Rail n. An outer cloak or covering; a neckerchief for women.
Rail, v. i. To flow forth; to roll out; to course. [Obs.]
Streams of tears from her fair eyes forth railing. --Spenser.
1. A bar of timber or metal, usually horizontal or nearly so, extending from one post or support to another, as in fences, balustrades, staircases, etc.
2. Arch. A horizontal piece in a frame or paneling. See Illust. of Style.
3. Railroad A bar of steel or iron, forming part of the track on which the wheels roll. It is usually shaped with reference to vertical strength, and is held in place by chairs, splices, etc.
4. Naut. (a) The stout, narrow plank that forms the top of the bulwarks. (b) The light, fencelike structures of wood or metal at the break of the deck, and elsewhere where such protection is needed.
5. A railroad as a means of transportation; as, to go by rail; a place not accesible by rail.
Rail fence. See under Fence.
Rail guard. (a) A device attached to the front of a locomotive on each side for clearing the rail of obstructions. (b) A guard rail. See under Guard.
Rail joint Railroad, a splice connecting the adjacent ends of rails, in distinction from a chair, which is merely a seat. The two devices are sometimes united. Among several hundred varieties, the fish joint is standard. See Fish joint, under Fish.
Rail train Iron & Steel Manuf., a train of rolls in a rolling mill, for making rails for railroads from blooms or billets.
Rail, v. t. [imp. & p. p. Railed p. pr. & vb. n. Railing.]
1. To inclose with rails or a railing.
It ought to be fenced in and railed. --Ayliffe.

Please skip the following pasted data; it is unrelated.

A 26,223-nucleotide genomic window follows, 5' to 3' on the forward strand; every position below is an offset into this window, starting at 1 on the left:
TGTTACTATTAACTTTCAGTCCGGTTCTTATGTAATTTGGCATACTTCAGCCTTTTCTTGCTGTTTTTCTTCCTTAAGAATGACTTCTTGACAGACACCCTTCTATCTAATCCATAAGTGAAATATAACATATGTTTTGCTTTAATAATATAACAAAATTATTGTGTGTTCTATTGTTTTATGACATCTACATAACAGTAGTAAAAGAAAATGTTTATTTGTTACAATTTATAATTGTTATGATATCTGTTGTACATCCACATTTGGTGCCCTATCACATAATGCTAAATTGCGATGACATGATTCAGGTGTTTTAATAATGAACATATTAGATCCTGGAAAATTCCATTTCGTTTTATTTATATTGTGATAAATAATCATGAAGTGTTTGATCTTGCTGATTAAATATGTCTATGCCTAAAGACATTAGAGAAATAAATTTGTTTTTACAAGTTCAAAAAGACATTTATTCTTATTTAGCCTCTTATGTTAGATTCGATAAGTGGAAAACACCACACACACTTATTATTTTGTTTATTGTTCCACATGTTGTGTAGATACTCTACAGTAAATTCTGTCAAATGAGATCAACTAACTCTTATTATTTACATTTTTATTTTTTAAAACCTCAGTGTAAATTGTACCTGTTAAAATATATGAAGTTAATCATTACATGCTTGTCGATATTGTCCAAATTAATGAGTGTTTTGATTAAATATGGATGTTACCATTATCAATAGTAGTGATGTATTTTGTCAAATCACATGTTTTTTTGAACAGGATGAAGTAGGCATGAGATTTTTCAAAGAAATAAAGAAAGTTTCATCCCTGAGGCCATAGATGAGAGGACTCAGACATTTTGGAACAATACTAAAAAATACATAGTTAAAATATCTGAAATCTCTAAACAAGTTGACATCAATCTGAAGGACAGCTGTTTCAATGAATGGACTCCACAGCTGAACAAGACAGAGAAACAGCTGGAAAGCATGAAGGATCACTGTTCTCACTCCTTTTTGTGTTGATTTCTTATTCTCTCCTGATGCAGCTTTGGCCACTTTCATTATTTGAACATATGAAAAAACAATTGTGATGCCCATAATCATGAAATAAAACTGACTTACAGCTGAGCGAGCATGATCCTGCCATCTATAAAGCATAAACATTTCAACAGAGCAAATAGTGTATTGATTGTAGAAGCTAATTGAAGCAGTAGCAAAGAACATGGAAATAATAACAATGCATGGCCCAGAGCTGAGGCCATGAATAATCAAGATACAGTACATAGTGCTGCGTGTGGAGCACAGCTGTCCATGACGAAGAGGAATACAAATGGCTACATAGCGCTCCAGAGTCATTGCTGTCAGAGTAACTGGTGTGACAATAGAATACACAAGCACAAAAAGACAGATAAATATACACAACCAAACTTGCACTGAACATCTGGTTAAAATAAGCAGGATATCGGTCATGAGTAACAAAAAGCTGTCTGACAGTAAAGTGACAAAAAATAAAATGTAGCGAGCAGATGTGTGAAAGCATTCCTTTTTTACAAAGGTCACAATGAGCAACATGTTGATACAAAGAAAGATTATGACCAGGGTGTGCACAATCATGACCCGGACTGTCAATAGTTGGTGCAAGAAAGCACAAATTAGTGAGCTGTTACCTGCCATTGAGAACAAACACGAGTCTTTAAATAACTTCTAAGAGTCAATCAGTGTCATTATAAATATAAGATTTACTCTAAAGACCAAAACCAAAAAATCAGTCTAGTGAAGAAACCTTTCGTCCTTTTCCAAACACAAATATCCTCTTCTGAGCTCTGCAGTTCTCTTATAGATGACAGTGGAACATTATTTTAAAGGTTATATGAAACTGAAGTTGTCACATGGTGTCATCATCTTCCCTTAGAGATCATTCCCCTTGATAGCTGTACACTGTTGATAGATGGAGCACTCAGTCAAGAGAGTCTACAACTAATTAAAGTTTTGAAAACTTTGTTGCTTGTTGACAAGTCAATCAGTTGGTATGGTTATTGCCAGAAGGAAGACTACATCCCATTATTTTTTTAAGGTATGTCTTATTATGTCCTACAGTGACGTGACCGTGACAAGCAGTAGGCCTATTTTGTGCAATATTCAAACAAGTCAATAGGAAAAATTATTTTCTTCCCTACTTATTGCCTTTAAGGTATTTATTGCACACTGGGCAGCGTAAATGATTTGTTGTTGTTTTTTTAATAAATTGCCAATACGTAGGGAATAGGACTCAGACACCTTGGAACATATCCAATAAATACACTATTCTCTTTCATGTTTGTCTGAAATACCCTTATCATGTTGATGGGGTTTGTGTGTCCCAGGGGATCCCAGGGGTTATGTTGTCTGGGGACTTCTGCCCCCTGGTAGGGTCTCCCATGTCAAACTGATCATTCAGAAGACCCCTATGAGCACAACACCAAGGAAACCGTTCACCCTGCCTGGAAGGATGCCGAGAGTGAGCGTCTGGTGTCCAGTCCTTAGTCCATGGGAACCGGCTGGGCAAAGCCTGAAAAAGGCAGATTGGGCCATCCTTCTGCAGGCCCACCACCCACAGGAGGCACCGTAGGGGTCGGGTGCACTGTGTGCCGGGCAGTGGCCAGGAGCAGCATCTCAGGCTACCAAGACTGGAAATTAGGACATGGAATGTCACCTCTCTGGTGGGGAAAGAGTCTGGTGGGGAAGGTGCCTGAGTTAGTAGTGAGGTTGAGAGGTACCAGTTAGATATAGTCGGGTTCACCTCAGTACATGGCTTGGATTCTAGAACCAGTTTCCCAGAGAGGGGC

2. To range in a line. [Obs.]
They were brought to London all railed in ropes, like a team of horses in a cart. --Bacon.
Rail, n. Zool. Any one of numerous species of limicoline birds of the family Rallidae, especially those of the genus Rallus, and of closely allied genera. They are prized as game birds.
Note: ☞ The common European water rail (Rallus aquaticus) is called also bilcock, skitty coot, and brook runner. The best known American species are the clapper rail, or salt-marsh hen (Rallus longirostris, var. crepitans); the king, or red-breasted, rail (Rallus elegans) (called also fresh-water marshhen); the lesser clapper, or Virginia, rail (Rallus Virginianus); and the Carolina, or sora, rail (Porzana Carolina). See Sora.
Land rail Zool., the corncrake.
Rail, v. i. To use insolent and reproachful language; to utter reproaches; to scoff; -- followed by at or against, formerly by on.
And rail at arts he did not understand. --Dryden.
Lesbia forever on me rails. --Swift.
Rail v. t.
1. To rail at. [Obs.]
2. To move or influence by railing. [R.]
Rail the seal from off my bond. --Shak.
n 1: a barrier consisting of a horizontal bar and supports [syn:
2: short for railway; "he traveled by rail"; "he was concerned
with rail safety"
3: a bar or bars of rolled steel making a track along which
vehicles can roll [syn: track, rails]
4: a horizontal bar (usually of wood)
5: any of numerous widely distributed small wading birds of the
family Rallidae having short wings and very long toes for
running on soft mud
v 1: complain bitterly [syn: inveigh]
2: enclose with rails; "rail in the old graves" [syn: rail in]
3: provide with rails; "The yard was railed"
4: separate with a railing; "rail off the crowds from the
Presidential palace" [syn: rail off]
5: convey (goods etc.) by rails; "fresh fruit are railed from
Italy to Belgium"
6: travel by rail or train; "They railed from Rome to Venice";
"She trained to Hamburg" [syn: train]
7: lay with rails; "hundreds of miles were railed out here"
8: fish with a hand-line over the rails of a boat; "They are
railing for fresh fish"
9: spread negative information about; "The Nazi propaganda
vilified the Jews" [syn: vilify, revile, vituperate]
10: criticize severely; "He fulminated against the Republicans'
plan to cut Medicare"; "She railed against the bad social
policies" [syn: fulminate]